Second, it’s usually a good idea to do one coat of a solid color on the miniature to begin. This helps with balancing colors and getting them to stay in the part of the model you want; painting on pure plastic or metal can be tricky. Make sure to choose an appropriate base color for the mini.  If you want a mini that has a lighter color scheme, you may want to re-base the miniature with a matte white spray paint found at your local hardware store. If you’re going for a darker color scheme, you may want to apply the same matte spray paint, only in a black or dark gray.

When it comes to actual colors, there are some basic concepts from color theory that will come into play.  First, are the types of colors. Cool colors, such as blues, greens, purples, and some grays will contrast nicely with warm colors, such as reds, yellows, and oranges, along with a few browns.  Neutral colors, such as most grays, beige, or tans, provide good border colors, allowing more sharp outlines or accents.

Second are color schemes. While there are many color schemes to choose from, there are three primary ones that are great to start with: Monochromatic, Analogous, and Complimentary.

Monochromatic color schemes are largely centered around shades of the same color; for example, if you have a woodlands creature, a large number of browns, tans, and grays will help evoke that nature-y feeling; likewise, for a more aquatic creature, shades of blue will help display their natural camouflage.

Analogous color schemes apply to one area of the color wheel. Blues, purples, and greens are all fairly close, so work fairly well together. This often comes into play when you’re dealing with sea creatures or swampy monsters. Trolls tend to be varying shades of green or blue with some gray, and Sahuagin are often portrayed as being mostly green, as are lizardmen. Blue and purple are very common colors when portraying mindflayers.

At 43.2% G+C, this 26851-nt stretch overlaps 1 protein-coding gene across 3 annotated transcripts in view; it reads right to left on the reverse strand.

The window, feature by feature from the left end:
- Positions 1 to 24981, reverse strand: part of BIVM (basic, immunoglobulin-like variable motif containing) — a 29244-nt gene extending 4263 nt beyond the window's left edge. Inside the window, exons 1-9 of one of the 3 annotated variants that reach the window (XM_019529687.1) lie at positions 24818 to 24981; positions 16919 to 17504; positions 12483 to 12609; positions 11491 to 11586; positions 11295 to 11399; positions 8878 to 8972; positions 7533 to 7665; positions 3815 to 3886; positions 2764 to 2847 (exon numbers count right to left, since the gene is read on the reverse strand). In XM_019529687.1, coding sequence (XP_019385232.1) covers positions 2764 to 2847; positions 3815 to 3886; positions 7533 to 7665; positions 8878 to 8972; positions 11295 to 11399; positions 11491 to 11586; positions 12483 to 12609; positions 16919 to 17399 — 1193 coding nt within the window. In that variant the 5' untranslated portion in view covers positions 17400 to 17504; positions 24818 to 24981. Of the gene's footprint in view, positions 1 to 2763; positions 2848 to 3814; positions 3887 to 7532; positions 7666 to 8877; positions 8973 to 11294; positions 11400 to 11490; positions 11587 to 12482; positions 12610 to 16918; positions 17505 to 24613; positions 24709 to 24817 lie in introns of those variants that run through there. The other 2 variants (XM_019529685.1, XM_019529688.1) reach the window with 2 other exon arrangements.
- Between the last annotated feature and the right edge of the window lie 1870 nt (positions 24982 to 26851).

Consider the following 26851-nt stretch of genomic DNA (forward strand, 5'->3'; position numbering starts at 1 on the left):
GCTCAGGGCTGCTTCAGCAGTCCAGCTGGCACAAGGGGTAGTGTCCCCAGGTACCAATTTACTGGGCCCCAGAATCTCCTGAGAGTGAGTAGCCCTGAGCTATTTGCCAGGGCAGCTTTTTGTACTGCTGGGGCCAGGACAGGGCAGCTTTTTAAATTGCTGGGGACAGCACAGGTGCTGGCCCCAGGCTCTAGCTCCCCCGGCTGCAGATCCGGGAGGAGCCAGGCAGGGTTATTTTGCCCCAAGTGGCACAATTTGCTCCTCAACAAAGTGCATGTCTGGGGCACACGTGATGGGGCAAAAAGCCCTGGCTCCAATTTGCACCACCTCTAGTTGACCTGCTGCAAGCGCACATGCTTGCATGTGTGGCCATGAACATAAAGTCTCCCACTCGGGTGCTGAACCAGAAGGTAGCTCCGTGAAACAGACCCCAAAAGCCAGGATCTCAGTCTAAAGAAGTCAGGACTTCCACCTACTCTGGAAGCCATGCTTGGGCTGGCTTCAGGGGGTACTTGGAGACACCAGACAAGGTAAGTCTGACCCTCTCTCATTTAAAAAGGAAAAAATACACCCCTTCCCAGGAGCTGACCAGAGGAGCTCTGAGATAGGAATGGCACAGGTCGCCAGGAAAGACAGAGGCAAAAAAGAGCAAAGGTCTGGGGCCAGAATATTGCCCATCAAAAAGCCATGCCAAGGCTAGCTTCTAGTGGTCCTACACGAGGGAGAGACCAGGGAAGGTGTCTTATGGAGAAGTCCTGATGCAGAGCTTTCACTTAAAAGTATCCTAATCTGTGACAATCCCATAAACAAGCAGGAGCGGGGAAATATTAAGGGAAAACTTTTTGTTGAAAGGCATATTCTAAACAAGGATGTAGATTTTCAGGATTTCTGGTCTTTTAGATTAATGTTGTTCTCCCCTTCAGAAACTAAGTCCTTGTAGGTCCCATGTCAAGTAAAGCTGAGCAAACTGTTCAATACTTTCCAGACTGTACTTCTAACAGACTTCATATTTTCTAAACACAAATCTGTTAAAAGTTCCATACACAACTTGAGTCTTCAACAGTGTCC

Finally, complimenting color schemes provide high contrast, sometimes very high contrast. Placing reds and blues next to each other will create strong contrasts, and at times can appear almost chaotic. These are great when you want a creature or character to really stand out or appear magical or unnatural.

Most importantly when painting, and especially when learning, is to not worry about mistakes. It can take many, many layers before the details of a miniature becomes obscured, so any spillovers are easily fixed with some touch-up and very small brushes. Also, don’t feel like you have to paint everything that’s on a miniature; many of them have levels of detail that will be beyond a beginner’s skill level to paint. The good news is that it usually doesn’t matter; these minis are probably going to be sitting on a table under standard household lighting; they’ll still look great even if you only put one color on it rather than using four layers of shading.

There are many, many guides available online or in physical form ranging from free to paid classes if you find yourself interested in painting and want more assistance. Wizards of the Coast also stream a miniature painting series on their Twitch Channel called “Nolzur’s Marvellous Miniatures”; and as mentioned, even some of the Heroes Rise staff are into it and can give some tips and pointers if you need them.

However you choose to do it, we’re sure your mini will look awesome.


Ostron: I will say, though, you have waaay too much paint. I mean, it’ll work, but dipping your brush into those buckets will get awkward.
Ryu: Yeah, I was just explaining to him how silly his idea was.
Lennon: Wha? but … oh fine, I’ll go put these away. Traitor.
Ostron: Problem?
Ryu: No, everything’s fine. Except the time, darn it. Come on, the scrying pool awaits.